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:inclusion => {:in => r = (1..15), :min => r.first, :max => r.last}

This is working code I have. The thing I wanted to make dynamic is the "15" part, e.g

:inclusion => {:in => r = (1..Vehicle.max_passengers), :min => r.first, :max => r.last}

I have defined the following class method:

def self.max_passengers
   15
end  

Of course it didn't work. I've tried using Procs and lambdas, but It didn't work properly for me. :( Can someone help me with this one - is it possible ?

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Could you post the error you are getting? Because the change you posted looks fine to me. –  Tigraine Jan 14 '13 at 11:12
    
Bad value for range :) Or something like that. I got it working ... but I cannot get the "r" values: r.first, r.last. When I remove them it works, but when they are present, it throws, that there is no method max_passengers for Class::class –  Dmitri Jan 14 '13 at 12:29
    
sidenote: use constants –  apneadiving Jan 14 '13 at 12:54

2 Answers 2

up vote 2 down vote accepted

You're looking for a custom validation method:

ActiveRecord::Base.class_eval do
  def self.validates_max_passenger(attr_name, r)
    validates attr_name, :inclusion => { :in => r, :min => r.first, :max => r.last } }
  end
end

# later in your class of choice:      
validates_max_passenger :passengers, 1..5

Or, you can try the following with lambda

def self.max_passengers
   1..15
end  


validates :attrib, :inclusion => {:in => lambda { |obj| ClassName.max_passengers } }

Note that you won't need the min/max if you're using :in on range.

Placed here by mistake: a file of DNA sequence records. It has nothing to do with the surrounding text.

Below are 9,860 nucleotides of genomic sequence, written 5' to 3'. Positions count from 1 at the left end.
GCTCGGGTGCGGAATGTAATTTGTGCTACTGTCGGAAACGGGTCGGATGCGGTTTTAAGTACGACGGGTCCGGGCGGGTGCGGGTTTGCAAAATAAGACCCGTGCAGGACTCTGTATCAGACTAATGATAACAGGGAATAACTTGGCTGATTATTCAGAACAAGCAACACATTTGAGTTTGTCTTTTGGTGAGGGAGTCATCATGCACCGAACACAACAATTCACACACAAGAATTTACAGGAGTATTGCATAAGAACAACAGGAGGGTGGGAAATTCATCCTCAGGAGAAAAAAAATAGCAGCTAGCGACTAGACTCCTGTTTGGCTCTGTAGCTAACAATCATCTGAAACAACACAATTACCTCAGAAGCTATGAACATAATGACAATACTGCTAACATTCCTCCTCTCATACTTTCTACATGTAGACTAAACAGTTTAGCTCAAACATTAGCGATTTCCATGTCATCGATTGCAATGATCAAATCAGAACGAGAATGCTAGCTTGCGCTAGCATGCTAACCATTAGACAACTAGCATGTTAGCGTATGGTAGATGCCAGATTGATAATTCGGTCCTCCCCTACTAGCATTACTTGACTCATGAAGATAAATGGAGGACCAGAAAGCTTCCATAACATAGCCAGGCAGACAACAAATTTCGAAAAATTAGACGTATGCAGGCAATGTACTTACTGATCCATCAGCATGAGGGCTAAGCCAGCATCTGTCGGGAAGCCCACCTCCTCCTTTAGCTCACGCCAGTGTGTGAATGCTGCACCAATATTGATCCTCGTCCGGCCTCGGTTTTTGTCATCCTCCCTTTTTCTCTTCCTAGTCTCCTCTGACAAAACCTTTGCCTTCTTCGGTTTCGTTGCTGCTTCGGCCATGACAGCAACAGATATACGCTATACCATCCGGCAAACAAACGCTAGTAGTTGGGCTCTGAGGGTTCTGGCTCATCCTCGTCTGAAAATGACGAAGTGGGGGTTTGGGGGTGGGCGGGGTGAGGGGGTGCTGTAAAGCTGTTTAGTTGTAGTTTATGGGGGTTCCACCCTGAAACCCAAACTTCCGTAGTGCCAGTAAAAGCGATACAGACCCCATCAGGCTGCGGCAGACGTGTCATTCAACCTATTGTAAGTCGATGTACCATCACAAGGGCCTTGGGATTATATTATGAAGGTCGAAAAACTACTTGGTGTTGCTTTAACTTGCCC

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Thank you. But can it be done without custom validations ? –  Dmitri Jan 14 '13 at 12:30
    
How about defining a constant? e.g: MAX_PASSENGERS = 15 then: :inclusion => {:in => r = (1..MAX_PASSENGERS), :min => r.first, :max => r.last} I think that's what you were trying to achieve with your class method. –  Amir Jan 14 '13 at 12:46
    
Thank you. Thats an option as well. It's just, I know for a fact, that, for example, this construction WILL work: def self.max_passengers (1..10) end And then, using lambda or proc, it would be embedded properly. I just can't get it, why is it that different, when I want only part of it. –  Dmitri Jan 14 '13 at 13:14
    
I see what you mean. See my update answer. –  Amir Jan 14 '13 at 14:09

Check if validates_with is of any help.This helper passes the record to a separate class for validation in which you can make your validation criteria dynamic i.e by reading some config or so on. More info on validates_with is available at ruby on rails guide

class Person < ActiveRecord::Base
  validates_with GoodnessValidator
end

class GoodnessValidator < ActiveModel::Validator
  def validate(record)
     # implement your dynamic criteria here                 
  end
end
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